Last changed 24 Aug 2001 ............... Length about 900 words (6000 bytes).
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Draft letter to THES on interactive lectures

Possible titles:
Ask the audience
Anti-Passivity lecture technology
Anti-Passivity technology
Who wants to defeat lecture passivity?
The 64,000 answer question

[An edited version of this draft appeared on the Times Higher Education Supplement letters page, 24 Aug 2001, p.15]

Agony aunt Kate Exley offered advice for combatting passivity in large first-year lectures (THES 6 July 2001, p.28). There is a technology that we believe can help scaffold, and so make much smoother, just the steps that she highlights. It is possible to buy equipment functionally similar to that in the TV show "Who wants to be a millionaire?" that allows all students in an audience to register their own response to a question privately, and for the aggregated results to be immediately displayed. This allows the implementation of Kate Exley's tactic of getting students to answer questions, while addressing the issues she alludes to: the problem of privacy (that otherwise inhibits most from answering), of giving everyone the mental exercise of answering instead of only one out of the group, and yet of building a sense of (learning) community by the shared display of the range of responses.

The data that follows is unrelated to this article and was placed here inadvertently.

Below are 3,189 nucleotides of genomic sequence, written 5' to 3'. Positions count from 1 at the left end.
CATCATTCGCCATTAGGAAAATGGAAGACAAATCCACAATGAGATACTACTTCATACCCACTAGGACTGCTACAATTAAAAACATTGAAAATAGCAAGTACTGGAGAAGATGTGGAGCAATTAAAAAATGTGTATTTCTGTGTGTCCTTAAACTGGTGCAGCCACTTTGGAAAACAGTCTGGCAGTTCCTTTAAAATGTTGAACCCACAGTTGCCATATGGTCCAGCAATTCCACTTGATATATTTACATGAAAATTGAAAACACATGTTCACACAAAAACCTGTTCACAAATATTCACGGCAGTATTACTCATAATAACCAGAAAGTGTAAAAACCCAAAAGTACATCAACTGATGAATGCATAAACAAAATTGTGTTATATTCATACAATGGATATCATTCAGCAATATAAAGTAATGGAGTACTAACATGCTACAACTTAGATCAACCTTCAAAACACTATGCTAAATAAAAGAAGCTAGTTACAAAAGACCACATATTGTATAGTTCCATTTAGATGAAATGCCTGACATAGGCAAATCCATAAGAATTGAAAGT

Used in Hong Kong and the USA, its introduction to the UK has been pioneered by Prof. Jim Boyle of Strathclyde University where it is regularly used in first year classes of about 100. Glasgow University has now invested in it, and Quintin Cutts plans to use it in classes of 300 from October, while others will explore its use in a variety of other classes. For more on why we believe it is useful see

Steve Draper, University of Glasgow

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